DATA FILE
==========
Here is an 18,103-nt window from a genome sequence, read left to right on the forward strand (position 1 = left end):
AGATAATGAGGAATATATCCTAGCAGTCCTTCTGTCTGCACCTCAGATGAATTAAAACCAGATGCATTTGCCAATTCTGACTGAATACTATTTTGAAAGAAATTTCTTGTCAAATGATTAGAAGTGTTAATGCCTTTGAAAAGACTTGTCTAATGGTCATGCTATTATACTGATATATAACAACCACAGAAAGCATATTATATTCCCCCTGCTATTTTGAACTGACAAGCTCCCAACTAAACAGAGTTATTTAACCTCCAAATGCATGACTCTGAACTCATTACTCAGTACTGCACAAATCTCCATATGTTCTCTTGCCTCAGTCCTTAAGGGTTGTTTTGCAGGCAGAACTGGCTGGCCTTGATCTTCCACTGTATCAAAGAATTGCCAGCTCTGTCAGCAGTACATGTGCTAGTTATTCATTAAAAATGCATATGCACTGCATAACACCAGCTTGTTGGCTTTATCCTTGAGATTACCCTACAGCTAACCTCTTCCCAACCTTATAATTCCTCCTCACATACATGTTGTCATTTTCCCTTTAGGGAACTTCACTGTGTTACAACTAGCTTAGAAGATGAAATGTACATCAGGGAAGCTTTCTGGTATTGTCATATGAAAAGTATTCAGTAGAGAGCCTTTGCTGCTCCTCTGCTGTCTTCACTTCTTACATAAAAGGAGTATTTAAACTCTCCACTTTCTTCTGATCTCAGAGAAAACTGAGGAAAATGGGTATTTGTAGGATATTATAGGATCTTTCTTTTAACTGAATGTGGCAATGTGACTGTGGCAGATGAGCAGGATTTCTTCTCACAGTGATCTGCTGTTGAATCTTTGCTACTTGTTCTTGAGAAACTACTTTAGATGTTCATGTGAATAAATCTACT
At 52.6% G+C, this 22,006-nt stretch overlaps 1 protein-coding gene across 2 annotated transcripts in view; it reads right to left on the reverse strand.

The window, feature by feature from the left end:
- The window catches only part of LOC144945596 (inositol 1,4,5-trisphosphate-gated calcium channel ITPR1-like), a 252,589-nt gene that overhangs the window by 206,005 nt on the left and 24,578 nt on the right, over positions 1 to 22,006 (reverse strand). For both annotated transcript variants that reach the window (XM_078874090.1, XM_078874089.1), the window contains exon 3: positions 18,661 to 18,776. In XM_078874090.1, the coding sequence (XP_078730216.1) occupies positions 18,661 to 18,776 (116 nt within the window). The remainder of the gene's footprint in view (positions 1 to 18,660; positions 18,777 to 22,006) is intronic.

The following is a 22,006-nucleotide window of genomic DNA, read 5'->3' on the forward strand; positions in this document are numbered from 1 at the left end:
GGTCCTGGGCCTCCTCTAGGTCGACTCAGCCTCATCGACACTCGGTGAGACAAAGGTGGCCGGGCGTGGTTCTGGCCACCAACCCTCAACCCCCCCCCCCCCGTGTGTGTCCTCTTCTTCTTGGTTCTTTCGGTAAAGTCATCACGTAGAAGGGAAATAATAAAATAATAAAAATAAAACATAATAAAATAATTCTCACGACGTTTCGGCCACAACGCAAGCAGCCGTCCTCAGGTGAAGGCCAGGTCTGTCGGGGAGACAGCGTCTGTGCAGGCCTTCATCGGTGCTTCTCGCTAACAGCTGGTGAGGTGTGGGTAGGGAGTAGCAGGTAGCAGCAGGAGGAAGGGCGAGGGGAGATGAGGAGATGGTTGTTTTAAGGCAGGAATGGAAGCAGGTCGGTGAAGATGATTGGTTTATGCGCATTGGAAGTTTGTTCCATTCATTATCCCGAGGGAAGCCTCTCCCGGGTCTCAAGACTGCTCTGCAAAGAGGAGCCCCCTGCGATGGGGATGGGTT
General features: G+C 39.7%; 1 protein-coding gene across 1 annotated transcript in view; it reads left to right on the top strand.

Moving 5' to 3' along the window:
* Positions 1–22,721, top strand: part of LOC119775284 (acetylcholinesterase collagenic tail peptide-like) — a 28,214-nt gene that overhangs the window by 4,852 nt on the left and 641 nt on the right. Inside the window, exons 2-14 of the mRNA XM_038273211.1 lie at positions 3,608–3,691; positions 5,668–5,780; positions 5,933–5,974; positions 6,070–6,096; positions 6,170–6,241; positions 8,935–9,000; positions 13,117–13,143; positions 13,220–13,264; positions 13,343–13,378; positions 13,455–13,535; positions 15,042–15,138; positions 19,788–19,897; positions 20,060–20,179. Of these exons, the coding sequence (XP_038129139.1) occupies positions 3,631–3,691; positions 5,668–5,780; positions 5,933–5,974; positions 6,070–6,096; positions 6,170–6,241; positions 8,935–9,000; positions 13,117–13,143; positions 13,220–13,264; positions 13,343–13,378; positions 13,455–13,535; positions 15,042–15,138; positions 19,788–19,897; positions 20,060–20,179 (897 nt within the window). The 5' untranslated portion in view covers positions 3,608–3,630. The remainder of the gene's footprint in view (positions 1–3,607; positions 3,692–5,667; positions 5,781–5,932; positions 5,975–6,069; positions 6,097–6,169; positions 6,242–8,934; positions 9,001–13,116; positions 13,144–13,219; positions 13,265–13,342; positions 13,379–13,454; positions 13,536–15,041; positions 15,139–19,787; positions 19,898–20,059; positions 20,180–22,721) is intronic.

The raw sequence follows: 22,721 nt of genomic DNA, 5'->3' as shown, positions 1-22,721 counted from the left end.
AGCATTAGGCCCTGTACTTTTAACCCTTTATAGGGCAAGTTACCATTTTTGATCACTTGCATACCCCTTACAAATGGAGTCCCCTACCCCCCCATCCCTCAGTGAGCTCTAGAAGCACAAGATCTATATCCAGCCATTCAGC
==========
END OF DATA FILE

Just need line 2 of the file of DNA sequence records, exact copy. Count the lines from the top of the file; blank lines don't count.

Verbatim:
AGATAATGAGGAATATATCCTAGCAGTCCTTCTGTCTGCACCTCAGATGAATTAAAACCAGATGCATTTGCCAATTCTGACTGAATACTATTTTGAAAGAAATTTCTTGTCAAATGATTAGAAGTGTTAATGCCTTTGAAAAGACTTGTCTAATGGTCATGCTATTATACTGATATATAACAACCACAGAAAGCATATTATATTCCCCCTGCTATTTTGAACTGACAAGCTCCCAACTAAACAGAGTTATTTAACCTCCAAATGCATGACTCTGAACTCATTACTCAGTACTGCACAAATCTCCATATGTTCTCTTGCCTCAGTCCTTAAGGGTTGTTTTGCAGGCAGAACTGGCTGGCCTTGATCTTCCACTGTATCAAAGAATTGCCAGCTCTGTCAGCAGTACATGTGCTAGTTATTCATTAAAAATGCATATGCACTGCATAACACCAGCTTGTTGGCTTTATCCTTGAGATTACCCTACAGCTAACCTCTTCCCAACCTTATAATTCCTCCTCACATACATGTTGTCATTTTCCCTTTAGGGAACTTCACTGTGTTACAACTAGCTTAGAAGATGAAATGTACATCAGGGAAGCTTTCTGGTATTGTCATATGAAAAGTATTCAGTAGAGAGCCTTTGCTGCTCCTCTGCTGTCTTCACTTCTTACATAAAAGGAGTATTTAAACTCTCCACTTTCTTCTGATCTCAGAGAAAACTGAGGAAAATGGGTATTTGTAGGATATTATAGGATCTTTCTTTTAACTGAATGTGGCAATGTGACTGTGGCAGATGAGCAGGATTTCTTCTCACAGTGATCTGCTGTTGAATCTTTGCTACTTGTTCTTGAGAAACTACTTTAGATGTTCATGTGAATAAATCTACT